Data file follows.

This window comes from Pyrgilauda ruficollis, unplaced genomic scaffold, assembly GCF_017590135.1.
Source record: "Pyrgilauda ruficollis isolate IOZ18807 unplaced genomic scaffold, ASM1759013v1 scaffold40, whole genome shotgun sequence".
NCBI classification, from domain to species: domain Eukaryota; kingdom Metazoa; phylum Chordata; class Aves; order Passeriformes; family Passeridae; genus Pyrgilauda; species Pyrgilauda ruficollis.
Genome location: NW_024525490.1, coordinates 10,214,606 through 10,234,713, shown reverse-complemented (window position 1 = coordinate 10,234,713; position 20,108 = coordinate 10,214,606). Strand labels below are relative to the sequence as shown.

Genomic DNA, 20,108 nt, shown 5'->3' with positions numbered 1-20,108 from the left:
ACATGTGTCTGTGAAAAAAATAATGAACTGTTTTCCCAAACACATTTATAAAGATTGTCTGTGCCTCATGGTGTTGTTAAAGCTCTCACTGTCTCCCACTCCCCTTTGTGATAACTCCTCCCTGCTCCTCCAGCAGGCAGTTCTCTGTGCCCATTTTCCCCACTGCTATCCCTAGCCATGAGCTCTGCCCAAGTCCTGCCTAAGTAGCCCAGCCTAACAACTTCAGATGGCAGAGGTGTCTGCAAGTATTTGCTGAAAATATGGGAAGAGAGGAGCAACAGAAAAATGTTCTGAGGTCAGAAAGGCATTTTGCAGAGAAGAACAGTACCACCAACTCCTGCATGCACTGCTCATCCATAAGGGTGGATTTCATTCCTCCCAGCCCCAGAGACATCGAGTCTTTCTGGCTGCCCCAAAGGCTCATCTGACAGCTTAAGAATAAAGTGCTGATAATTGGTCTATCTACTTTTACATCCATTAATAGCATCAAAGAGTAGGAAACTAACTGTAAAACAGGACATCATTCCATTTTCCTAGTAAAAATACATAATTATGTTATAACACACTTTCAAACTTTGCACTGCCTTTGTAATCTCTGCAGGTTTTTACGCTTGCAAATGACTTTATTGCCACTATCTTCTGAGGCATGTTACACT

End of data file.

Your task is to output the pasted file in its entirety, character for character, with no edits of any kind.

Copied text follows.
This window comes from Pyrgilauda ruficollis, unplaced genomic scaffold, assembly GCF_017590135.1.
Source record: "Pyrgilauda ruficollis isolate IOZ18807 unplaced genomic scaffold, ASM1759013v1 scaffold40, whole genome shotgun sequence".
NCBI classification, from domain to species: domain Eukaryota; kingdom Metazoa; phylum Chordata; class Aves; order Passeriformes; family Passeridae; genus Pyrgilauda; species Pyrgilauda ruficollis.
Genome location: NW_024525490.1, coordinates 10,214,606 through 10,234,713, shown reverse-complemented (window position 1 = coordinate 10,234,713; position 20,108 = coordinate 10,214,606). Strand labels below are relative to the sequence as shown.

Genomic DNA, 20,108 nt, shown 5'->3' with positions numbered 1-20,108 from the left:
ACATGTGTCTGTGAAAAAAATAATGAACTGTTTTCCCAAACACATTTATAAAGATTGTCTGTGCCTCATGGTGTTGTTAAAGCTCTCACTGTCTCCCACTCCCCTTTGTGATAACTCCTCCCTGCTCCTCCAGCAGGCAGTTCTCTGTGCCCATTTTCCCCACTGCTATCCCTAGCCATGAGCTCTGCCCAAGTCCTGCCTAAGTAGCCCAGCCTAACAACTTCAGATGGCAGAGGTGTCTGCAAGTATTTGCTGAAAATATGGGAAGAGAGGAGCAACAGAAAAATGTTCTGAGGTCAGAAAGGCATTTTGCAGAGAAGAACAGTACCACCAACTCCTGCATGCACTGCTCATCCATAAGGGTGGATTTCATTCCTCCCAGCCCCAGAGACATCGAGTCTTTCTGGCTGCCCCAAAGGCTCATCTGACAGCTTAAGAATAAAGTGCTGATAATTGGTCTATCTACTTTTACATCCATTAATAGCATCAAAGAGTAGGAAACTAACTGTAAAACAGGACATCATTCCATTTTCCTAGTAAAAATACATAATTATGTTATAACACACTTTCAAACTTTGCACTGCCTTTGTAATCTCTGCAGGTTTTTACGCTTGCAAATGACTTTATTGCCACTATCTTCTGAGGCATGTTACACT